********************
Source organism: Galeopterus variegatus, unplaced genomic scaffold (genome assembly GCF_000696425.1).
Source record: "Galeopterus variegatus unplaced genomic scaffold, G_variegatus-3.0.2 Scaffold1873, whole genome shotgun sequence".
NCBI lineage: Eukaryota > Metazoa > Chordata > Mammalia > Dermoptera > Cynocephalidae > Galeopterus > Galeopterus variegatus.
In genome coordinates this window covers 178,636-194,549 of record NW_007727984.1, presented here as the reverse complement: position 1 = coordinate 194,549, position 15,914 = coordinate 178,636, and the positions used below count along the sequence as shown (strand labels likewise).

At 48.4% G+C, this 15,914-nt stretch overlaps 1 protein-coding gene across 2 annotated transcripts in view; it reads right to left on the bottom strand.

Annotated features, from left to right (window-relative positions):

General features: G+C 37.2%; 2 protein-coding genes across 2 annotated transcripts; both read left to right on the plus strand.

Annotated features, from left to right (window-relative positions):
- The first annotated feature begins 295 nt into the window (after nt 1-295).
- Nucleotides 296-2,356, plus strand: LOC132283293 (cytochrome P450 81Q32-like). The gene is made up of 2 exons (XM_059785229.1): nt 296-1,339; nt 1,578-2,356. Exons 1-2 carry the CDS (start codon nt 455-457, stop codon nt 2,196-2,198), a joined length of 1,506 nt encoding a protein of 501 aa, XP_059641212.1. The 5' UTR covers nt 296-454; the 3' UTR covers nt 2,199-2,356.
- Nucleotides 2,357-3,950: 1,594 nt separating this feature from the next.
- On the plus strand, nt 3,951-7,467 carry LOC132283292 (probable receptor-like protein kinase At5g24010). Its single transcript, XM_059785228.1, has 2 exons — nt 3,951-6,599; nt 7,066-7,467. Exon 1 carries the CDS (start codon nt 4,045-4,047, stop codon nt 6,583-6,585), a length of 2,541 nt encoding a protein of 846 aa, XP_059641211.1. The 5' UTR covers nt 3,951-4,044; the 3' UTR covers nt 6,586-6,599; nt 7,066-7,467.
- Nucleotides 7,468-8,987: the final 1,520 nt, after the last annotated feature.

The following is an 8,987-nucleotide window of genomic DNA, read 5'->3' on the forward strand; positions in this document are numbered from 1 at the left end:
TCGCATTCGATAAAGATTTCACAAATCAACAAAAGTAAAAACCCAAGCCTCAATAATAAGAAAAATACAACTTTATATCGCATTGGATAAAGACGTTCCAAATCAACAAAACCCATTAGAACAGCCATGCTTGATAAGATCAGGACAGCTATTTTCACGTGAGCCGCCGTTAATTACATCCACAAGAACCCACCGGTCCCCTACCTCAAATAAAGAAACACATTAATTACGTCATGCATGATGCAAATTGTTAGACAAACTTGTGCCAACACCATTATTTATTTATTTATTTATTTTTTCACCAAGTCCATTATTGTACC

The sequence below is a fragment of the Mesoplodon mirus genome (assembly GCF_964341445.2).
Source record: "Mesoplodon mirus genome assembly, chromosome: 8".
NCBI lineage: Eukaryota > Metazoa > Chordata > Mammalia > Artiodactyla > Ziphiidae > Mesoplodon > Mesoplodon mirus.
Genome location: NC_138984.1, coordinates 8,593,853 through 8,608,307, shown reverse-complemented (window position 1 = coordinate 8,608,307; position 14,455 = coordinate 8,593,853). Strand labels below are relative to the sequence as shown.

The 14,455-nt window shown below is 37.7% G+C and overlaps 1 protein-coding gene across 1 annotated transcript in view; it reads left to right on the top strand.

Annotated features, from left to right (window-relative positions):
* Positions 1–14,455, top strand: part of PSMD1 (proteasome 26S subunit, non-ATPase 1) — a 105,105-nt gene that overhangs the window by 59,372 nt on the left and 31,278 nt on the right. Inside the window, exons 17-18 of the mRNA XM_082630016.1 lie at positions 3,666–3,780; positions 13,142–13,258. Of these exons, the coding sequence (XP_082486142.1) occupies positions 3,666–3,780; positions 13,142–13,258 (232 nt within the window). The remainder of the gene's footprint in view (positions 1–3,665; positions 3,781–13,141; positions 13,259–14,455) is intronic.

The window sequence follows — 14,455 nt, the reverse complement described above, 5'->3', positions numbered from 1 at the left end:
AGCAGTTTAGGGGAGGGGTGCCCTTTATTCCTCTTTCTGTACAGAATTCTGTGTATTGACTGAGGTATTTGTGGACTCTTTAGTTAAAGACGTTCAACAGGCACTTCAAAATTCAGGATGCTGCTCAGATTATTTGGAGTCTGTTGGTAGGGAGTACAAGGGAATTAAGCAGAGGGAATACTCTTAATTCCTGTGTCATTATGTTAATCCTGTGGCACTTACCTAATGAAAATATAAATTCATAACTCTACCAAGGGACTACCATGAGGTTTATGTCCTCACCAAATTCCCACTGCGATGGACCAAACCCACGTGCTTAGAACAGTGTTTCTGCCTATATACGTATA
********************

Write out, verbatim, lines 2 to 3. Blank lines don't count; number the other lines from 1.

Source record: "Galeopterus variegatus unplaced genomic scaffold, G_variegatus-3.0.2 Scaffold1873, whole genome shotgun sequence".
NCBI lineage: Eukaryota > Metazoa > Chordata > Mammalia > Dermoptera > Cynocephalidae > Galeopterus > Galeopterus variegatus.